Marcus Tullius Cicero (106-43 BCE), the Roman politician and thinker, developed provocative theory about the nature of genuine friendship.
For Cicero’s contemporaries, the ideal individual embodies independence and self-sufficiency; strength of character is defined as the ability to face whatever life brings with personal resolve. Internal fortitude. Needing other people is a liability. Philosophically, Cicero finds himself in a conundrum: he agrees that the wise person is independent and self-reliant, but he also believes the wise person needs friends.
This apparent contradiction compels him to prove that self-sufficiency and friendship are not mutually exclusive.
To reconcile this dilemma, Cicero argues friendship is a function of nature. We do not need friends because we are lacking in anything, but because, “friendship springs rather from nature than from need, and from an inclination of the soul joined with a feeling of love rather than from calculation of how much profit the friendship is likely to afford” (Cicero, Laelius 27, trans. Falconer 1923). Confessing your need for a friend is not a disclosure of personal inadequacy, but a universal human phenomenon – a law of nature, if you will. Even the most self-sufficient person in the world is still designed for living in community.
This leads Cicero to his ‘ah ha’ revelation about the nature of friendship: the purpose of having a friend has nothing to do with gaining some personal advantage. I should not be your friend because your companionship improves my status, wealth, or happiness, but simply because having friends is to my soul what oxygen is to my lungs — a natural necessity. But most people foolishly make the mistake of winning friends for selfish reasons or personal advantages, which is what dooms folks to flit from one social circle to another: once the ‘personal advantage’ of being your friend is removed, what reason remains to stick around?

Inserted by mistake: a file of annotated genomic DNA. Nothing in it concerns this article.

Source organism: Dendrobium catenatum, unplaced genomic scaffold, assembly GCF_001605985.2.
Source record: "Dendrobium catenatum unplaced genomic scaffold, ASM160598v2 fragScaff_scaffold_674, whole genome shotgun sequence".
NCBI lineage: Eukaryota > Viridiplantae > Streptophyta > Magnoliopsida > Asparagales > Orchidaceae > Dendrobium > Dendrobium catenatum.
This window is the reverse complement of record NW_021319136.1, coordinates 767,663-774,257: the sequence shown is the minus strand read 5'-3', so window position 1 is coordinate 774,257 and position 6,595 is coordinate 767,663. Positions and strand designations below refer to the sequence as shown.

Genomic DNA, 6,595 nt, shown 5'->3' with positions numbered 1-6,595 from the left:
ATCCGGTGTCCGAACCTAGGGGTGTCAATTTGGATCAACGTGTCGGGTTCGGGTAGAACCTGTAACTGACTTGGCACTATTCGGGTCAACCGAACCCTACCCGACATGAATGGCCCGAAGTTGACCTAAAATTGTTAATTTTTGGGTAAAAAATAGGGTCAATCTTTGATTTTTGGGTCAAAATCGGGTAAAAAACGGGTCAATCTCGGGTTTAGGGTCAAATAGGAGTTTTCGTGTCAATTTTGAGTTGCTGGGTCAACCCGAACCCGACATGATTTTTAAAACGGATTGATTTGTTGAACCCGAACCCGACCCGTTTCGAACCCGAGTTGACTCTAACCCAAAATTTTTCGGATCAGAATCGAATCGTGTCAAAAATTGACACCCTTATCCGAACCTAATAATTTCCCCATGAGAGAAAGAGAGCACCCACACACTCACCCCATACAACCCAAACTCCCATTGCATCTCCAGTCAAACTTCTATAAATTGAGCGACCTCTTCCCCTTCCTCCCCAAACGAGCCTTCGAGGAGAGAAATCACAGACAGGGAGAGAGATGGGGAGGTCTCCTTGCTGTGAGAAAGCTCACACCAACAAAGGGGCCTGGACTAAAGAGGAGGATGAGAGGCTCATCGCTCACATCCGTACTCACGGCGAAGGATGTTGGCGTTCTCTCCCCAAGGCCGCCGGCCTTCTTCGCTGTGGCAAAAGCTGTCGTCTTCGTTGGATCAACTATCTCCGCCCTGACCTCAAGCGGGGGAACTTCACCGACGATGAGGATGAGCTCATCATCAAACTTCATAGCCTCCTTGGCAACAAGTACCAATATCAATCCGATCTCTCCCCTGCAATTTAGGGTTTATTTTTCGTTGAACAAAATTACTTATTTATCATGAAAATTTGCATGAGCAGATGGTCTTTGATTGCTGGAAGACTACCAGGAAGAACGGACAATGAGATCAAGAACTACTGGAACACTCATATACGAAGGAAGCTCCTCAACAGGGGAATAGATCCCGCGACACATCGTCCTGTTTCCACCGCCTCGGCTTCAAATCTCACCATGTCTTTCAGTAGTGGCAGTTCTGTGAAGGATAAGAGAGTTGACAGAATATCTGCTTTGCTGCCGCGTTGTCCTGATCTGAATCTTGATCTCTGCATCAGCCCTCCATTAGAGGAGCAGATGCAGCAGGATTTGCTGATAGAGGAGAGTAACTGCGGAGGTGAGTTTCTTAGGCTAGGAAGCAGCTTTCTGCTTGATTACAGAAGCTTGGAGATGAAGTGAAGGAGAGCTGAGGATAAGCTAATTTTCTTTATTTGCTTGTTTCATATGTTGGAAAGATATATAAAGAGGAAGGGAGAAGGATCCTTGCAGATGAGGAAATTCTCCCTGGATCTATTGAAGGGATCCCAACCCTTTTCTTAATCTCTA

The ideal friendship Cicero conceptualizes looks something like this: two people who having nothing whatsoever to gain (socially or materially) from one another, and yet who intimately share their lives, time, and conversations. This conclusion might seem counterintuitive: true friends are the people who can look each other in the eye and honestly say, ‘I don’t need you’, and thereby deeply trust the other. Their commitment to each other has nothing to do with one being an asset or means for the other. There is nothing one can leverage over the other, nor anything that one can exploit in the other. Their self-sufficiency guarantees their equality. Their independence, precisely the fact that they do not need anything from the other, is the key ingredient which eradicates pretense from their friendship.
These kind of friendships, according to Cicero, are not only infrequent and precious, but they are virtually divine; “real friendships are eternal” because they are not concerned with gaining some advantage in this world here and now (Laelius 32). Today, when you see two people love and appreciate each other without casting an eye to how their relationship furthers their own personal agendas, you are catching a glimpse of the gods.
[Friendship is] cultivated by those who are most abundantly blessed with wealth and power and especially with virtue, which is man’s best defence; by those least in need of another’s help; and by those most generous and most given to acts of kindness… It is not the case, therefore, that friendship attends upon advantage, but, on the contrary, that advantage attends upon friendship. (Laelius 51)